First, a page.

Nov 8 – 36 Hours Out?

We’ve had a busy day. Yesterday we were zipping along under our ‘Full Monty’ sailplan (full genny, full main, full mizzen) enjoying broad reaching speeds in the 8’s and 9’s with gusts and surfing opportunities seeing us hit 10’s and 11’s regularly. Then the winds and seas began to build with the winds hitting 25 and the seas in the 12-15 foot range.

We began shortening sail late in the afternoon – one reef in the main, then two, then dropping the mizzen, then one reef in the genoa, then another. Finally, about an hour later, we had the ideal sailplan – cruising along at 8 – and finally the autopilot was able to take control.

We stayed that way through the night – and the boat sailed well. Unfortunately, the motion below was not kind to those who wished to sleep… or eat, or read, or well… do anything other than lie in one’s bunk and stare at the ceiling.

Then, around 2330, Dwight woke me to tell me that my spinnaker had started to fall into the water. I had left it in its bag on deck and secured the bag, but there was a small opening in each end of the bag between the zipper and the bag itself. Well, I guess a wave went through there and grabbed a corner of the sail and pulled it out. Next thing you know, there’s 1300 square feet of sail trailing behind the boat, not tied to anything, in 30 knot winds, and pitch black darkness. I got my shorts and harness on and went on deck to see what I could do. After what seemed a very long time (say 30 minutes?) I was able to pull it back on deck, get it back to the cockpit, and then re-stow it in it’s bag. Not a fun exercise, but we’re glad we didn’t lose the sail.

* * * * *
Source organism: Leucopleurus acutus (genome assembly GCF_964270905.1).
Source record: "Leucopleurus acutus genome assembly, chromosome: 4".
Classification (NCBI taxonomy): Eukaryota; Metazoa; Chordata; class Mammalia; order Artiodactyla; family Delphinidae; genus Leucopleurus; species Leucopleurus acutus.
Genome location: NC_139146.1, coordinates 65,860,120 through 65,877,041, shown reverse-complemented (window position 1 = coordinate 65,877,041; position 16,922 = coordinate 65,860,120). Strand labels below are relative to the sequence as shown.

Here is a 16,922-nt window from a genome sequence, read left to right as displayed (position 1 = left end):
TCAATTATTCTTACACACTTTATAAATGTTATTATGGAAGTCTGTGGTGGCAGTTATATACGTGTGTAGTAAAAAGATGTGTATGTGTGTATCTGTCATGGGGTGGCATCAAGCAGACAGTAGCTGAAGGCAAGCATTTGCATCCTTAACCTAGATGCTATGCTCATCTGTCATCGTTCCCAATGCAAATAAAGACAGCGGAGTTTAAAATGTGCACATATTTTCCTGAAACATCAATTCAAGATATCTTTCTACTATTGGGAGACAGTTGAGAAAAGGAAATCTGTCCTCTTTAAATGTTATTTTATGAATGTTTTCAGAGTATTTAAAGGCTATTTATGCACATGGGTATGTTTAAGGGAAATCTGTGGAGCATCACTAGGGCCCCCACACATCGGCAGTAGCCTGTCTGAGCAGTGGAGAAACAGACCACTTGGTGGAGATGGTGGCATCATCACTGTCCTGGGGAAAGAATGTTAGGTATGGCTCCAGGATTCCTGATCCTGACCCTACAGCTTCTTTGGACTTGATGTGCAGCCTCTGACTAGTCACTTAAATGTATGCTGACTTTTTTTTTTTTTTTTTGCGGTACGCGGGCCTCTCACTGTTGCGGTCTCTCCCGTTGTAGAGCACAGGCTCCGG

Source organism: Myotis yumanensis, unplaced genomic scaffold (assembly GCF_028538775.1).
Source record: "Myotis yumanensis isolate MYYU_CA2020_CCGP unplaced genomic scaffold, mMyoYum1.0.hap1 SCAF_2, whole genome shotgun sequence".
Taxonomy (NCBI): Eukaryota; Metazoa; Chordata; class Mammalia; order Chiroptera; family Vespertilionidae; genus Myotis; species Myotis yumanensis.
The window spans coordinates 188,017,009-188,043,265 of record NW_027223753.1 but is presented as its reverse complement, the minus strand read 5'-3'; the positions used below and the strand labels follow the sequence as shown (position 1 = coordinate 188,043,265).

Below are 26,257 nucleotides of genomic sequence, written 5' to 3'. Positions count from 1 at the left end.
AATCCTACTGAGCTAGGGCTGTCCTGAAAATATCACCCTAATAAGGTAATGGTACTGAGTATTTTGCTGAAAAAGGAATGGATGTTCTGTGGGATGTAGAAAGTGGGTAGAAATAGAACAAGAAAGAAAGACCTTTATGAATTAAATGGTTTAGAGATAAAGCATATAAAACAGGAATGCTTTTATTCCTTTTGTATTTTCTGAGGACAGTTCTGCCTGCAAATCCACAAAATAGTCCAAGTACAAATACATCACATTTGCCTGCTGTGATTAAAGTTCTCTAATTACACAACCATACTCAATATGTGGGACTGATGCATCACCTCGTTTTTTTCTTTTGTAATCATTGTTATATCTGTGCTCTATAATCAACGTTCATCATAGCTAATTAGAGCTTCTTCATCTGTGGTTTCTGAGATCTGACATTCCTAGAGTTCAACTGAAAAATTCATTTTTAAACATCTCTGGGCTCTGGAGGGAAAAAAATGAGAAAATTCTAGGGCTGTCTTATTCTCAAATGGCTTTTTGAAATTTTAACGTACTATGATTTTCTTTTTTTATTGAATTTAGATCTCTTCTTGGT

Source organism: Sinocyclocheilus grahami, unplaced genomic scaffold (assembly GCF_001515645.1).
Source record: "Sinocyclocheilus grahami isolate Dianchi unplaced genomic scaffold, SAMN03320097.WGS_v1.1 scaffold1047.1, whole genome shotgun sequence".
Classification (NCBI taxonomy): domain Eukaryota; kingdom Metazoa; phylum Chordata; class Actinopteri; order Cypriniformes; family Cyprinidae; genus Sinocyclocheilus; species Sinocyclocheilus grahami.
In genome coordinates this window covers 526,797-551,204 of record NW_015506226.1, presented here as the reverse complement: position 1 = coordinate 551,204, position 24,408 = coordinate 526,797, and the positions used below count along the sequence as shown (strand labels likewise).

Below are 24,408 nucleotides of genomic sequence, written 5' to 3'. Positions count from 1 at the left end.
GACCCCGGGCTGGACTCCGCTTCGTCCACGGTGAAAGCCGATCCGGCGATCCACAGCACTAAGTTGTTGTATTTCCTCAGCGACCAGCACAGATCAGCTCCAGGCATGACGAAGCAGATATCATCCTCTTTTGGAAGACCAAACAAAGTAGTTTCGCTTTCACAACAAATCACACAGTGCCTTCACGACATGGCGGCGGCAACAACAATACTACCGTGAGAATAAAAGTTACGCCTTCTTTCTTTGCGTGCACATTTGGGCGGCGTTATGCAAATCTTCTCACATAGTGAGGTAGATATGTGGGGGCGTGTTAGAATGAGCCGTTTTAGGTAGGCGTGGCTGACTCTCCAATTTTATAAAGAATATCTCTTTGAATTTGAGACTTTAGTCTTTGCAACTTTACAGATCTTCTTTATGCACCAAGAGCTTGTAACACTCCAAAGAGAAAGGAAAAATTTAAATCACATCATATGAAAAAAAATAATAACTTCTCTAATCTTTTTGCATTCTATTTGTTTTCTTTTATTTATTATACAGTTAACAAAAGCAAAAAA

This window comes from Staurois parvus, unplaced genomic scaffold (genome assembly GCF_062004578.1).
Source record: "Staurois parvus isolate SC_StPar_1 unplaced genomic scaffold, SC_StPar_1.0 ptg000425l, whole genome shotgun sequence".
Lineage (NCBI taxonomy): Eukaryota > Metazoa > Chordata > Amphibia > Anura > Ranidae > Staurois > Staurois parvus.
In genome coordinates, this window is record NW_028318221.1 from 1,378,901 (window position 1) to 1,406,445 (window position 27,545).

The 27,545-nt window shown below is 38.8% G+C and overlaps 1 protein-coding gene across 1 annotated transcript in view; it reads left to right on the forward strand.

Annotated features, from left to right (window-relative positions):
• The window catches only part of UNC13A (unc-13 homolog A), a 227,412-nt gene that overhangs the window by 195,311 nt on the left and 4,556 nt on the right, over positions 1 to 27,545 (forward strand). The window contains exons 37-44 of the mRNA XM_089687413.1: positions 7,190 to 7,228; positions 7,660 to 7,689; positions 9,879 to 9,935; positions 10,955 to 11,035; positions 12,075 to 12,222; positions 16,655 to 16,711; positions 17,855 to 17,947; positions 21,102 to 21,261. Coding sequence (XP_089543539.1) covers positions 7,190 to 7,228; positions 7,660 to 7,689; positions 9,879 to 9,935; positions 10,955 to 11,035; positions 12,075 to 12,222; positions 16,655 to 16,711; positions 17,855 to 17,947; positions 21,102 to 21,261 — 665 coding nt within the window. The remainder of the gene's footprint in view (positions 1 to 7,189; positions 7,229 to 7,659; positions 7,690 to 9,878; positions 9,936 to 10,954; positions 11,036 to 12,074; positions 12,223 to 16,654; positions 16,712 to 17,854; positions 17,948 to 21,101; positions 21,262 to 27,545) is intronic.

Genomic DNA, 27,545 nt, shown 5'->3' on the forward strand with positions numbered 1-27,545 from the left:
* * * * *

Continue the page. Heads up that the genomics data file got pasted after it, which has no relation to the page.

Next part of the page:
Today, the winds and waves continue, about 24 knots out the NE and waves in the 10-12 foot range. While it’s uncomfortable moving around below, spirits remain strong and the kids are enjoying planning what they’re going to do when we get to Tortola.

Also this morning, we had a repeat of the ‘water in the engine’ scenario. So, Dwight and I pulled the injectors for the 4th time on this trip and were able to get the engine running again (We don’t need it for propulsion, but we do need it to keep our batteries charged)

At the same time, it looked like we had run out of freshwater. As it turns out, the pump had simply lost its prime and we still have plenty of water. (And even if we had run out, we carry enough emergency water to have gotten us to Tortola well hydrated)

For now, it seems that all the potential disasters have been averted (touching wood everywhere), we are 256 miles from Tortola with good winds. While the ride right now is a bit uncomfortable due to the sea condition, we know that we’ll likely be safely moored by sometime after midnight on Monday (certainly before noon Tuesday) and we’re buoyed by the prospect of completing the passage.

Cheers All,
Colin

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